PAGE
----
U.S. states similar to or like Vermont
U.S. state in the New England region. Wikipedia
State in the Mid-Atlantic region of the United States. Peninsula, bordered on the north and east by the state of New York; on the east, southeast, and south by the Atlantic Ocean; on the west by the Delaware River and Pennsylvania; and on the southwest by the Delaware Bay and Delaware. Wikipedia
State in the Southeastern and Mid-Atlantic regions of the United States located between the Atlantic Coast and the Appalachian Mountains. The geography and climate of the Commonwealth are shaped by the Blue Ridge Mountains and the Chesapeake Bay, which provide habitat for much of its flora and fauna. Wikipedia
Second largest state in the United States by area (after Alaska) and population (after California). Located in the South Central region, Texas shares borders with the states of Louisiana to the east, Arkansas to the northeast, Oklahoma to the north, New Mexico to the west, and the Mexican states of Chihuahua, Coahuila, Nuevo León, and Tamaulipas to the southwest, and has a coastline with the Gulf of Mexico to the southeast. Wikipedia
State located in the Appalachian region of the Southern United States, and is also considered to be a part of the Mid-Atlantic Southeast Region. Bordered by Pennsylvania to the north, Maryland to the east and northeast, Virginia to the southeast, Kentucky to the southwest, and Ohio to the northwest. Wikipedia
State in the Midwestern United States, bordered by the Mississippi River to the east and the Missouri River and Big Sioux River to the west. Bordered by six states: Wisconsin to the northeast, Illinois to the east and southeast, Missouri to the south, Nebraska to the west, South Dakota to the northwest, and Minnesota to the north. Wikipedia
- In 1892, Adirondack Park, roughly the size of the state of Vermont and the largest state park in the United States, was established and given state constitutional protection to remain "forever wild" in 1894.
- In a 2009 Gallup poll, 42% of Americans said that they attended church weekly or almost weekly; the figures ranged from a low of 23% in Vermont to a high of 63% in Mississippi.
- The census was not conducted in Vermont until 1791, after that state's admission to the Union as the 14th state on March 4 of that year.
- By contrast, Illinois has trended more toward the Democratic party, and has voted for their presidential candidates in the last six elections; in 2000, George W. Bush became the first Republican to win the presidency without carrying either Illinois or Vermont.
- However, it was near the national average of people reporting as "Nonreligious" (31%), and featured the smallest percentage of people reporting as "Moderately Religious" (15%) of any state, being 8 points lower than 2nd-lowest state Vermont.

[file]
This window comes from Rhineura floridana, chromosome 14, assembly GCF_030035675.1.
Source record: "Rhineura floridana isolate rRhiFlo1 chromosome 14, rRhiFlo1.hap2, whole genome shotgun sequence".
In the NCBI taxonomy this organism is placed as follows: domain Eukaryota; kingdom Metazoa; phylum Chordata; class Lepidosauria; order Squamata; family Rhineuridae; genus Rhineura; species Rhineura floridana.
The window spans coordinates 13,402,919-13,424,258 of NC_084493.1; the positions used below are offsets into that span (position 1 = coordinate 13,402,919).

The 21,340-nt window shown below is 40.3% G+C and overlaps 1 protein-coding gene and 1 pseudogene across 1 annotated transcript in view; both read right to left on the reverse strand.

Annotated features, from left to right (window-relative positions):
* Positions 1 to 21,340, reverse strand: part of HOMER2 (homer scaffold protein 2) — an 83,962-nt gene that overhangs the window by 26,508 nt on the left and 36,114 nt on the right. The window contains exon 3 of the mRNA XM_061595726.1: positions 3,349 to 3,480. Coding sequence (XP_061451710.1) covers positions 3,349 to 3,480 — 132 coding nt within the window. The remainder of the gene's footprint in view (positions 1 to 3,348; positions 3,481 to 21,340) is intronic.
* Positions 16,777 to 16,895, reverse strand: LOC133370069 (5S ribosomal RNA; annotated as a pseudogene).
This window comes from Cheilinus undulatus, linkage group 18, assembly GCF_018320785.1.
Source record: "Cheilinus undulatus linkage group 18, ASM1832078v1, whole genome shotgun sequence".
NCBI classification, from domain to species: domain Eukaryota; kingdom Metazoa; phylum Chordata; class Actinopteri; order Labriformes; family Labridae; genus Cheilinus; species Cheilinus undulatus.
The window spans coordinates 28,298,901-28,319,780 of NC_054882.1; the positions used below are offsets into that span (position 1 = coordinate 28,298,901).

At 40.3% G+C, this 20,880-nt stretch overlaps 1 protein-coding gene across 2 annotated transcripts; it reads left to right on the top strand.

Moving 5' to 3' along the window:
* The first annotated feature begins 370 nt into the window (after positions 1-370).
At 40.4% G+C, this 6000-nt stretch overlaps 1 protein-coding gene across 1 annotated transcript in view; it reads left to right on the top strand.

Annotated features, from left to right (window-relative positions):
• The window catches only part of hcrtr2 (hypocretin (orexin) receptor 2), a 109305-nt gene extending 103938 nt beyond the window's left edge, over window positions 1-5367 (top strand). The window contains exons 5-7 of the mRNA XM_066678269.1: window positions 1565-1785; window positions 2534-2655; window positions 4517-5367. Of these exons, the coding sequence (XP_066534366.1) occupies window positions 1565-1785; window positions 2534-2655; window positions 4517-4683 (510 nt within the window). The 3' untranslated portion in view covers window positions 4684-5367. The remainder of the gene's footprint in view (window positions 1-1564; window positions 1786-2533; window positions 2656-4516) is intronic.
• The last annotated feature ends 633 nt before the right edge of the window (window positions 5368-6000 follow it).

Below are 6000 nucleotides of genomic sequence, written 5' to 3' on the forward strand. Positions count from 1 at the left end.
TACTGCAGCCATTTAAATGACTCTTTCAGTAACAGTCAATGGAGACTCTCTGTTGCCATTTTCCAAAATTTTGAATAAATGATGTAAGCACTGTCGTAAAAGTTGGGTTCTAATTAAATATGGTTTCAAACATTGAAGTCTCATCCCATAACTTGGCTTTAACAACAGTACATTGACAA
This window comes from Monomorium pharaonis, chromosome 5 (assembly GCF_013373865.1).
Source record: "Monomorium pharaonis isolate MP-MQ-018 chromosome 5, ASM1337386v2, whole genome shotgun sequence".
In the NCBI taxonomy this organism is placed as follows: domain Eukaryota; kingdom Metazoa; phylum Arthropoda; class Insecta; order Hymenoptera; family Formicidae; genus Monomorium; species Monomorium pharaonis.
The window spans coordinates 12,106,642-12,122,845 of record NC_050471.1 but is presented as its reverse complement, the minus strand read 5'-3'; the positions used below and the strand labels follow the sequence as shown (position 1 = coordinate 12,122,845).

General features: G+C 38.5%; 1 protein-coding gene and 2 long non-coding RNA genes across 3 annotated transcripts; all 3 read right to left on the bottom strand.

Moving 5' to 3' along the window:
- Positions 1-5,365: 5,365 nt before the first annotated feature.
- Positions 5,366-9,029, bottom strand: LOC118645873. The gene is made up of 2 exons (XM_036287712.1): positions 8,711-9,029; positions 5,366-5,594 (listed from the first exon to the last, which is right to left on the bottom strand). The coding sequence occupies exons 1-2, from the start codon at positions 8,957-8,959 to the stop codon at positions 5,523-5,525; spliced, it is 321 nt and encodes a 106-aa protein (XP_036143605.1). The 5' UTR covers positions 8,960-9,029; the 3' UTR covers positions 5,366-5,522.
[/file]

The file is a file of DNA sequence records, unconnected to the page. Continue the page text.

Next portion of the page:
- If the District were a state it would rank 49th in population, ahead of Vermont and Wyoming.
- Independent Senator Bernie Sanders ran for the Democratic nomination, but ultimately did not appear on the ballot in the 2016 election, though he did receive 5% of the vote as a write-in candidate in his home state of Vermont.
- According to a 2009 Gallup poll, Oregon was paired with Vermont as the two "least religious" states in the United States.
- Vermont senator Jim Jeffords left the Republican Party to become an independent in 2001.
- It is second in milk production, after California">California, and third in per-capita milk production, behind California and Vermont.
- (This occurred two weeks before Congress approved Vermont's petition for statehood.
- Assisted suicide is also permitted in the district, with a bill legalizing the practice being introduced in 2015, signed by mayor Muriel Bowser in 2016 and going into effect in 2017, making Washington, D.C. the seventh jurisdiction in the United States to have legalized assisted suicide, along with Washington, Oregon, California, Colorado, Hawaii, Montana and Vermont.
- The state's borders include a water boundary in (clockwise from the west) two Great Lakes (Lake Erie and Ontario">Lake Ontario, which are connected by the Niagara River); the provinces of Ontario and Quebec in Canada, with New York and Ontario sharing the Thousand Islands archipelago within the Saint Lawrence River, while most of its border with Quebec is on land; it shares Lake Champlain with the New England state of Vermont; the New England state of Massachusetts has mostly a land border; New York extends into Long Island Sound and the Atlantic Ocean, sharing a water border with Rhode Island, while Connecticut has land and sea borders.
- It is bordered to the west by the province of Ontario and the bodies of water James Bay and Hudson Bay; to the north by Hudson Strait and Ungava Bay; to the east by the Gulf of Saint Lawrence and the province of Newfoundland and Labrador; and to the south by the province of New Brunswick and the US states of Maine, New Hampshire, Vermont, and New York.
- In the 1936 presidential election, Franklin D. Roosevelt received the electoral votes of every state other than Maine and Vermont; these were the only two states in the nation that never voted for Roosevelt in any of his presidential campaigns, though Maine was closely fought in 1940 and 1944.
- It is spoken as a first language (in descending order of the number of speakers) in France, the Canadian provinces of Quebec, Ontario and New Brunswick as well as other Francophone regions, Belgium (Wallonia and the Brussels-Capital Region), western Switzerland (cantons of Bern, Fribourg, Geneva, Jura, Neuchâtel, Vaud, Valais), Monaco, partly in Luxembourg, the states of Louisiana, Maine, New Hampshire and Vermont in the United States, and in northwestern Italy (region of Aosta Valley), and by various communities elsewhere.
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